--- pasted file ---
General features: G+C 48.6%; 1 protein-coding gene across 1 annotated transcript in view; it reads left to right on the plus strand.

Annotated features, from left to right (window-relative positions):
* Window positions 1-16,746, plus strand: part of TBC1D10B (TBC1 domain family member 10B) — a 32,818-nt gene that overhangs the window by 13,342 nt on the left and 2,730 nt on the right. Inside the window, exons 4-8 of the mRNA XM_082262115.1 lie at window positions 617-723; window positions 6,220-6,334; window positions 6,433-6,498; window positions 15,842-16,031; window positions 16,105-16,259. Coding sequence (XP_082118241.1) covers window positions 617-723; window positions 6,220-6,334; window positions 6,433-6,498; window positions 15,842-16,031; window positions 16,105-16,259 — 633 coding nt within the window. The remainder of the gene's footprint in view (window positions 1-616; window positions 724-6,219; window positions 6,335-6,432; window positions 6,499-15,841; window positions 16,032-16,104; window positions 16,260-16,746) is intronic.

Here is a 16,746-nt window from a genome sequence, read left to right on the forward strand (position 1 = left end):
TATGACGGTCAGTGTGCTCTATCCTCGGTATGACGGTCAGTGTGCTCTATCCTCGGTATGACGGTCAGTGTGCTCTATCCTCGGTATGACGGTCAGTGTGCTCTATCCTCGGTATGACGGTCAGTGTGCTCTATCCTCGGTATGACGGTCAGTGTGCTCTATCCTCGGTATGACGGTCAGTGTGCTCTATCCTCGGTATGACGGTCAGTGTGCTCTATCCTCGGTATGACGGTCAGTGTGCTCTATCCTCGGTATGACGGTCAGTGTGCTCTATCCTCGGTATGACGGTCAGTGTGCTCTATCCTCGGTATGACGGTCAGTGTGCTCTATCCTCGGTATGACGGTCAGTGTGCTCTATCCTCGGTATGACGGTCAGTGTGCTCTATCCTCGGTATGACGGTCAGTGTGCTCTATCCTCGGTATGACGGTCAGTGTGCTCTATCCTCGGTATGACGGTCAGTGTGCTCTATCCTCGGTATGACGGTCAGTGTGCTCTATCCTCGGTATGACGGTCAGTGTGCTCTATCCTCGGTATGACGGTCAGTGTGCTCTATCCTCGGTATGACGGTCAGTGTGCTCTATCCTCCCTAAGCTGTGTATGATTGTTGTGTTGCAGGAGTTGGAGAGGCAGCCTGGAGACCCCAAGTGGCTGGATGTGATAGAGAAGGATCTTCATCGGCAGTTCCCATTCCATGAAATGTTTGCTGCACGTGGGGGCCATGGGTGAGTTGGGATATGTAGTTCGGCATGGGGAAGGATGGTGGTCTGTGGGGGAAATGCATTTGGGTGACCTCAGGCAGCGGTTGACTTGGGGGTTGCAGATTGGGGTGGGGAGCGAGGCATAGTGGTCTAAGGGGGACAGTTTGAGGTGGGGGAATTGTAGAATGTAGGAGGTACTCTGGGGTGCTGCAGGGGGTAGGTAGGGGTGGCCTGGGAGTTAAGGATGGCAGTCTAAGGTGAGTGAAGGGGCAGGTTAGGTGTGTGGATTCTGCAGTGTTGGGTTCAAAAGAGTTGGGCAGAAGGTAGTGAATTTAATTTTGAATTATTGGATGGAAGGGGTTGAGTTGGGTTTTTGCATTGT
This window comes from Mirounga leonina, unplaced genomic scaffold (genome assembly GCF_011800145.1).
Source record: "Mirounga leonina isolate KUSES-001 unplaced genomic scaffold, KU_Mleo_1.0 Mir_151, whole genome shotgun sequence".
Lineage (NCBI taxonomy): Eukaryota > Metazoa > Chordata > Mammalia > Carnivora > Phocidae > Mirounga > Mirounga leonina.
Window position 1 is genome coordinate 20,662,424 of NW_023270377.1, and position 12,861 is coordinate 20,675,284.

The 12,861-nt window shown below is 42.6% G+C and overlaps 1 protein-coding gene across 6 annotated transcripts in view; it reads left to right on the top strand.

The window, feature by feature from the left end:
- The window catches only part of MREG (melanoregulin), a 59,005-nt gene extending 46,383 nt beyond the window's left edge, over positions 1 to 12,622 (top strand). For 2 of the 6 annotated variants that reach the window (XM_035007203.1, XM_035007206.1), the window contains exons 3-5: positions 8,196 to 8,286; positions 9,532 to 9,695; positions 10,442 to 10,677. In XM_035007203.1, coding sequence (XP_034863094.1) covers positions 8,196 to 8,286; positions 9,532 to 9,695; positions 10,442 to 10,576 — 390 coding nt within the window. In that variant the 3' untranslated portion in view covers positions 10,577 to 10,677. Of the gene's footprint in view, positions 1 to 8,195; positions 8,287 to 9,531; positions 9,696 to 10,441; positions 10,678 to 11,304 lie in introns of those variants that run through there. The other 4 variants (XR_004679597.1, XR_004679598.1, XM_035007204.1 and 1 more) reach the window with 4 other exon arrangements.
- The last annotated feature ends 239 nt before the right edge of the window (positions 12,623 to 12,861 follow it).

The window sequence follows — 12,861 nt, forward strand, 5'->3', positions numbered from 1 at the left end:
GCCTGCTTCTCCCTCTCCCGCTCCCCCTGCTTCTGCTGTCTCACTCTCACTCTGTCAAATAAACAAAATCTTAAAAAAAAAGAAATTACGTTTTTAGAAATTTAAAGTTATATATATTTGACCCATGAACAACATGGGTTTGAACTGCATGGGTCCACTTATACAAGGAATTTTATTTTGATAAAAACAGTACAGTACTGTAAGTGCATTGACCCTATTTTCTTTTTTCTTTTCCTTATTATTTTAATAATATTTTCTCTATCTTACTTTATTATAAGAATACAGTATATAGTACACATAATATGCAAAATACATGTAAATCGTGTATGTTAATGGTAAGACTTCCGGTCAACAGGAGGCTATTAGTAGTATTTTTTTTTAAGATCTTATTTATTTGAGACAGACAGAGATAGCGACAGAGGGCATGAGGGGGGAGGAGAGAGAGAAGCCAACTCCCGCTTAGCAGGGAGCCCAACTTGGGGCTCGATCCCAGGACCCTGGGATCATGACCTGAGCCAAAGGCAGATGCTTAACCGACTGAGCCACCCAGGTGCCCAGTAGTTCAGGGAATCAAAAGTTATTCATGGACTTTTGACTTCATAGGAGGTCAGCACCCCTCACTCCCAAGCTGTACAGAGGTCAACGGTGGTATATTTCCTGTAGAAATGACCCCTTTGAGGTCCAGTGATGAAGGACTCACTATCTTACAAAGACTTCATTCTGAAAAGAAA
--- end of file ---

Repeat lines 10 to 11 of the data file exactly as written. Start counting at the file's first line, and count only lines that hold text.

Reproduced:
The 12,861-nt window shown below is 42.6% G+C and overlaps 1 protein-coding gene across 6 annotated transcripts in view; it reads left to right on the top strand.

The window, feature by feature from the left end: